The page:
ORGANIZATION AND DISTRIBUTION OF PHYTOPLANKTON COMMUNITIES.
Final technical rept.,
INSTITUTO DE INVESTIGACIONES PESQUERAS BARCELONA (SPAIN)
Pagination or Media Count:
The different measurements of environmental factors or of phytoplankton populations, obtained in different points of a volume of water, can never be considered as random samples of an uniform statistical universe. It is more appropriate to study distributions as dependent of position in space and, as manifestations of an organization. The density of one given species in a small volume of water is not only a function of local environmental properties, but also depends on the concentration of the same species in some neighboring area. Diffusivity and water turbulence is very important, as are the gradients and generated flows. Patches of strongly stratified water, poor in nutrients is another unit of reference. A careful consideration of the distribution of phytoplankton advises a change in the order of importance given to the different factors. Salinity and temperature have been often considered as very important factors in plankton distribution, but from recent evidence turbulence and nutrient contents are, besides light, the chief factors in explaining phytoplankton populations. It was discovered that not only total amount of plant pigments, but also relative concentration of pigments could be meaningful. Pigment ratios could be substituted, in the practice, by ratios between absorbancies at given wavelengths of the pigment extracts. Thus, progress in plant physiology emphasizes the idea that the diversity of pigments is an expression of properties of the photosynthetizing apparatus, and that the said pigment ratios, besides any taxonomical interpretation, have implications of true ecological relevance concerning the degree of evolution or the stage of succession.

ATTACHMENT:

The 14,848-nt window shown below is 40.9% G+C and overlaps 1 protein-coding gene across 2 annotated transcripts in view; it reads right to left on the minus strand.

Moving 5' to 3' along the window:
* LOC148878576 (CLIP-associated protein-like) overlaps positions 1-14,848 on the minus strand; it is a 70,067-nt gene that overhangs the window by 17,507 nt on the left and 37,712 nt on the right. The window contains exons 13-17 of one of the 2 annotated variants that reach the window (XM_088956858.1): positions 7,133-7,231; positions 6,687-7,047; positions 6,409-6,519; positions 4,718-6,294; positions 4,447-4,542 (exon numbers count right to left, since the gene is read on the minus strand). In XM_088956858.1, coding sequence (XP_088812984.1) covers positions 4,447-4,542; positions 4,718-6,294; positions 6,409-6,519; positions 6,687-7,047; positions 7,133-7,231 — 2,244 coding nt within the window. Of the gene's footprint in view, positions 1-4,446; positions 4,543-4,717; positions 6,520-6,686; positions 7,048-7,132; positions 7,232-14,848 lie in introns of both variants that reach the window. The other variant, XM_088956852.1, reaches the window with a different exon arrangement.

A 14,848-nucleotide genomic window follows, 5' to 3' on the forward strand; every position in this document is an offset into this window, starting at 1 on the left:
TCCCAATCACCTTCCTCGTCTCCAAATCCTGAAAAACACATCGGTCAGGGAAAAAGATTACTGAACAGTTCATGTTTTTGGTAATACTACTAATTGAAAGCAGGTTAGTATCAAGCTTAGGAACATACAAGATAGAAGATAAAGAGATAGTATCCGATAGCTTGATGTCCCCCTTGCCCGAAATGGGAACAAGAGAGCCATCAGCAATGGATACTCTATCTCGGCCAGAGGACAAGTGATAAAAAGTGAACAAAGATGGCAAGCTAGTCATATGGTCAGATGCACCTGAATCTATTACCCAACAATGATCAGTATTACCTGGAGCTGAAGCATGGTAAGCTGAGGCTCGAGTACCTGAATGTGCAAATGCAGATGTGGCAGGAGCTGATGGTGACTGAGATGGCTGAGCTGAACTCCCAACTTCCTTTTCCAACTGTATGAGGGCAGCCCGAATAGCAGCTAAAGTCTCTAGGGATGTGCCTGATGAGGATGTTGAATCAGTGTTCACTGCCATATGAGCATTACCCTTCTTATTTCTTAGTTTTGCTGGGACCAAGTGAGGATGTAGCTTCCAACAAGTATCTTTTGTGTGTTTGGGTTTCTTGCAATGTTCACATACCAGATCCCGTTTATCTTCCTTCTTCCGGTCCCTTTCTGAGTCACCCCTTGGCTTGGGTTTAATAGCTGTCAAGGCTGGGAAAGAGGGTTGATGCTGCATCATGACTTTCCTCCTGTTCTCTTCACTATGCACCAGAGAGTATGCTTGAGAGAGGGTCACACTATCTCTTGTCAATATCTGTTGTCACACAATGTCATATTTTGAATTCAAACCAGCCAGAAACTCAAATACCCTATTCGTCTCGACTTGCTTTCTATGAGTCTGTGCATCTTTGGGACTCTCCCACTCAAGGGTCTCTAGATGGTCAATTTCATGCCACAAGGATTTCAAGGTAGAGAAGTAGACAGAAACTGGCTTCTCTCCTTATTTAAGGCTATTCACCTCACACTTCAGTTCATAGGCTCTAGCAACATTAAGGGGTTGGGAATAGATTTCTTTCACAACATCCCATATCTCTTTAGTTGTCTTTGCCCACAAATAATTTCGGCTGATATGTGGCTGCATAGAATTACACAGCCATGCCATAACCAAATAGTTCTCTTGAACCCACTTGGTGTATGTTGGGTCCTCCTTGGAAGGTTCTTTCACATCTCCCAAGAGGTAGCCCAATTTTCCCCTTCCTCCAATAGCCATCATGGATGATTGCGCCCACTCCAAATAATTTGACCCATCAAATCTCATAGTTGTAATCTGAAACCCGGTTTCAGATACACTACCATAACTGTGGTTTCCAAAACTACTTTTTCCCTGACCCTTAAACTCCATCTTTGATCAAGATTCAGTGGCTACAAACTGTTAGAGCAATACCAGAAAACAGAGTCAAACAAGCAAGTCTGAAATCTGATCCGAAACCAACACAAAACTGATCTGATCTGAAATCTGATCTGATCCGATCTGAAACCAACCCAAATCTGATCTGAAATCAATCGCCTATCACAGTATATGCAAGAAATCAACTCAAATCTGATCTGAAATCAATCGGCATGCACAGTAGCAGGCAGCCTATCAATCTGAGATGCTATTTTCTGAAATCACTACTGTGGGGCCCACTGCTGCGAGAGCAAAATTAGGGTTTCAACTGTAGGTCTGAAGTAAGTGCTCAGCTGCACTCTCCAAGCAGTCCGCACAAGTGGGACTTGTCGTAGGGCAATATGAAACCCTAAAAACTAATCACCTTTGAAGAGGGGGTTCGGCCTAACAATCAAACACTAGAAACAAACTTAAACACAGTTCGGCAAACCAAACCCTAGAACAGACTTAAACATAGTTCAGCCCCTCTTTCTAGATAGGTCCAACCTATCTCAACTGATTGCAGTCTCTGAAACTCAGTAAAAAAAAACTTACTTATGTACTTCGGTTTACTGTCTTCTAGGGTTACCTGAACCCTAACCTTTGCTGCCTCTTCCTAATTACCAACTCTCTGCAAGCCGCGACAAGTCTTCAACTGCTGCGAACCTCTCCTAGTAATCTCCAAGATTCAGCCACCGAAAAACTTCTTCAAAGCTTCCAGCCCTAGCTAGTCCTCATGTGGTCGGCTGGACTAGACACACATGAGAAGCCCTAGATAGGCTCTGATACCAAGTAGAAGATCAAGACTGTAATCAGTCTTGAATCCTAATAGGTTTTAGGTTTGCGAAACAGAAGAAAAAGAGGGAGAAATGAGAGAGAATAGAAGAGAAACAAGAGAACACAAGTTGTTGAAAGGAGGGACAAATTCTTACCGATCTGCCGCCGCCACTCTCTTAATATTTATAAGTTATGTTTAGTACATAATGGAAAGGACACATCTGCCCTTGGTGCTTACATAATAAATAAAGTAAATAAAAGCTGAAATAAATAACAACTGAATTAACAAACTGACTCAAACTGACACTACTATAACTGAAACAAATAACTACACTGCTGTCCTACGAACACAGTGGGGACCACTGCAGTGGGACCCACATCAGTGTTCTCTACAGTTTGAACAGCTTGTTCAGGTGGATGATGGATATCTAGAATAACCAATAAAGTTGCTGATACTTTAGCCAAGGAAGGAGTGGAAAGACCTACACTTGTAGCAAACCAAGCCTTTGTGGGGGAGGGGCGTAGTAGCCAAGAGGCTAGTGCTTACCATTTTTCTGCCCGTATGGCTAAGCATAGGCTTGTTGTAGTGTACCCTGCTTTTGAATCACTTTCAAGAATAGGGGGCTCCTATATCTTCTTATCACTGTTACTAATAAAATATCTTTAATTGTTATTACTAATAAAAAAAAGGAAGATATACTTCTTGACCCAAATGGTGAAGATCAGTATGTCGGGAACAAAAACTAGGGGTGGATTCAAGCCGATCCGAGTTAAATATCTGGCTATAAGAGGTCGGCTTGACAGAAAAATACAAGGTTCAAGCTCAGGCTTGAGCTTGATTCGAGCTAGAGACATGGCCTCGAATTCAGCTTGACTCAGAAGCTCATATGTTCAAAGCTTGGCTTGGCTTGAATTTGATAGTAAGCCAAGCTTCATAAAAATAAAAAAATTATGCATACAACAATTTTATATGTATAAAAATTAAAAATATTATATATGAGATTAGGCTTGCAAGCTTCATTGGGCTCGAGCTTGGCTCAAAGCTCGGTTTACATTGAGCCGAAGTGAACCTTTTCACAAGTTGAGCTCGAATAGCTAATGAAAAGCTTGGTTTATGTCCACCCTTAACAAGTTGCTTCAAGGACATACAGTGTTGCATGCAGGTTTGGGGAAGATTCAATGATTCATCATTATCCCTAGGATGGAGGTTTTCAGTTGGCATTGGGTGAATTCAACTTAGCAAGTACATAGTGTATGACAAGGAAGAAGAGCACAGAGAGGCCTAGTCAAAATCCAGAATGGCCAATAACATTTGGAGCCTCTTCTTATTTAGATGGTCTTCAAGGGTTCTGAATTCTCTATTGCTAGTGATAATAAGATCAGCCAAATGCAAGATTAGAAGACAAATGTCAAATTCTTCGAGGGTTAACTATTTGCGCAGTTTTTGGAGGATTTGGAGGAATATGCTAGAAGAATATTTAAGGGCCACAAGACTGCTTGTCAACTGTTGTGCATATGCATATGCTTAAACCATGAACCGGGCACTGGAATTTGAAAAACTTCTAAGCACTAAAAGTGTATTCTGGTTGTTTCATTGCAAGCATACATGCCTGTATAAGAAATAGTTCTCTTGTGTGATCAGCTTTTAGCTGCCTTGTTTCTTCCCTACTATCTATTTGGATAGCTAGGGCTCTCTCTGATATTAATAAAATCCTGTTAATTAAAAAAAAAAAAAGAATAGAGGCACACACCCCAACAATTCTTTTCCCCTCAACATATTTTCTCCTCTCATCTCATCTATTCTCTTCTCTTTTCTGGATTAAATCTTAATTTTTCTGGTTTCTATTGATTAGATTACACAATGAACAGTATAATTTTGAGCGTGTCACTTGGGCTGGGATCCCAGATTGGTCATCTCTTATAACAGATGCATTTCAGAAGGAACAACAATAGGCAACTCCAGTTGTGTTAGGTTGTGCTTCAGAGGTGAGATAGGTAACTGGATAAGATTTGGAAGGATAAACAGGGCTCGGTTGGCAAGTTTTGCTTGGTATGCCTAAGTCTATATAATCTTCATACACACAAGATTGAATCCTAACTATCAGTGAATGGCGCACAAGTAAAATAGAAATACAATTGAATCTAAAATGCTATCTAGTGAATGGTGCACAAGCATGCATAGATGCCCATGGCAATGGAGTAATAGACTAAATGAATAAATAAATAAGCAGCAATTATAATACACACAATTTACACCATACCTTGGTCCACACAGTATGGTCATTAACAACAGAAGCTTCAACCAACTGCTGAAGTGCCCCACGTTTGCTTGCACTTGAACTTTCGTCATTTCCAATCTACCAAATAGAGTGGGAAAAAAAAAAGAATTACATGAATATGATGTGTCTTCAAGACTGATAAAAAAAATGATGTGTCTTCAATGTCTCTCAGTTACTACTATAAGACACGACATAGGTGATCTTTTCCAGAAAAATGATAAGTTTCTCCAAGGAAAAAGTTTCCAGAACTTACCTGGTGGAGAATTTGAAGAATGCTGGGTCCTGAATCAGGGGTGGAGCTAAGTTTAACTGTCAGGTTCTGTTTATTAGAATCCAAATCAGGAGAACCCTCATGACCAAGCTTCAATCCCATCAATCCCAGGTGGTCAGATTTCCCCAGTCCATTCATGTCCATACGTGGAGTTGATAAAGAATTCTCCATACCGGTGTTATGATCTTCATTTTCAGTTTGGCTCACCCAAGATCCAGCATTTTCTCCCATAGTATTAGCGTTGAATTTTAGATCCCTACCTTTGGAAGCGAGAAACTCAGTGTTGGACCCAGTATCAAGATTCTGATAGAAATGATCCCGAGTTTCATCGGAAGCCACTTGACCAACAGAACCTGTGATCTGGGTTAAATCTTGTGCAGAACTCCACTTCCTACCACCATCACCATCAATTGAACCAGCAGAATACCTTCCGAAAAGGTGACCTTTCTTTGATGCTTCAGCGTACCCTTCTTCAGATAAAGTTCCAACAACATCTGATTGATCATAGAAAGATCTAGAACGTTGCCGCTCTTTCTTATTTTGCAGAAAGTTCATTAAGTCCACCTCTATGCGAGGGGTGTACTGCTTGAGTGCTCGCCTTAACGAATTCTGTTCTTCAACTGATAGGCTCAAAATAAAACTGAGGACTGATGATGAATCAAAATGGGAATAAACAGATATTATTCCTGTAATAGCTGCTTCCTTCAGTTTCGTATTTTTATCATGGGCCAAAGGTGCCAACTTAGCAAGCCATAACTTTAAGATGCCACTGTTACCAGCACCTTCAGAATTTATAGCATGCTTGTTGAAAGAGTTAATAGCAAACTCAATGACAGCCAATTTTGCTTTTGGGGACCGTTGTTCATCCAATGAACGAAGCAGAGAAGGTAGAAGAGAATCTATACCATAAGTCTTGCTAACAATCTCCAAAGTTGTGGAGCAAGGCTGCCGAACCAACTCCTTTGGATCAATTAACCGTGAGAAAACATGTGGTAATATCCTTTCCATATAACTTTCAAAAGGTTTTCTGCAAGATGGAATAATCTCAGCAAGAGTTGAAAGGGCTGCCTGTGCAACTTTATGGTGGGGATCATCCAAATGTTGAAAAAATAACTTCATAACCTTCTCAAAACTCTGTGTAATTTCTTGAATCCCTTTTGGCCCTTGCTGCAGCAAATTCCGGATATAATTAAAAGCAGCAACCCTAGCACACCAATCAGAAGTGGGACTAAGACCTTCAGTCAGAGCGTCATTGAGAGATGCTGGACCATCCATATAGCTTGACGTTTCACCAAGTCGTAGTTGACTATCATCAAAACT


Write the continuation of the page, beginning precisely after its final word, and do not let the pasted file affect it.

- Biological Oceanography